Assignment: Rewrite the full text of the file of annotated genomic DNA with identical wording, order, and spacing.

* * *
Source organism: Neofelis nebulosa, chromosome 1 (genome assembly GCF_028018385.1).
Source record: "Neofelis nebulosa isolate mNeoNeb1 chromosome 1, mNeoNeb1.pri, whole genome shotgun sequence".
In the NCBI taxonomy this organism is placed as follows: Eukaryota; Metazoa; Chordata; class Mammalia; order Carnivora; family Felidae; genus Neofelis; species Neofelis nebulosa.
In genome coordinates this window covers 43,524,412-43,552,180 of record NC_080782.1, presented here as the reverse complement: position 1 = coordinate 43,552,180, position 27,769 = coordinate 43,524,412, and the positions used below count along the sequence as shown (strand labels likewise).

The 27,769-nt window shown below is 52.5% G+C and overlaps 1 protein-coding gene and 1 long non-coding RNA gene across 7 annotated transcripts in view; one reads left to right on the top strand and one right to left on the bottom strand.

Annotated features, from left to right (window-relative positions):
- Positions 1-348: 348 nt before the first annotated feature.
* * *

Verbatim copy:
Source organism: Neofelis nebulosa, chromosome 1 (genome assembly GCF_028018385.1).
Source record: "Neofelis nebulosa isolate mNeoNeb1 chromosome 1, mNeoNeb1.pri, whole genome shotgun sequence".
In the NCBI taxonomy this organism is placed as follows: Eukaryota; Metazoa; Chordata; class Mammalia; order Carnivora; family Felidae; genus Neofelis; species Neofelis nebulosa.
In genome coordinates this window covers 43,524,412-43,552,180 of record NC_080782.1, presented here as the reverse complement: position 1 = coordinate 43,552,180, position 27,769 = coordinate 43,524,412, and the positions used below count along the sequence as shown (strand labels likewise).

The 27,769-nt window shown below is 52.5% G+C and overlaps 1 protein-coding gene and 1 long non-coding RNA gene across 7 annotated transcripts in view; one reads left to right on the top strand and one right to left on the bottom strand.

Annotated features, from left to right (window-relative positions):
- Positions 1-348: 348 nt before the first annotated feature.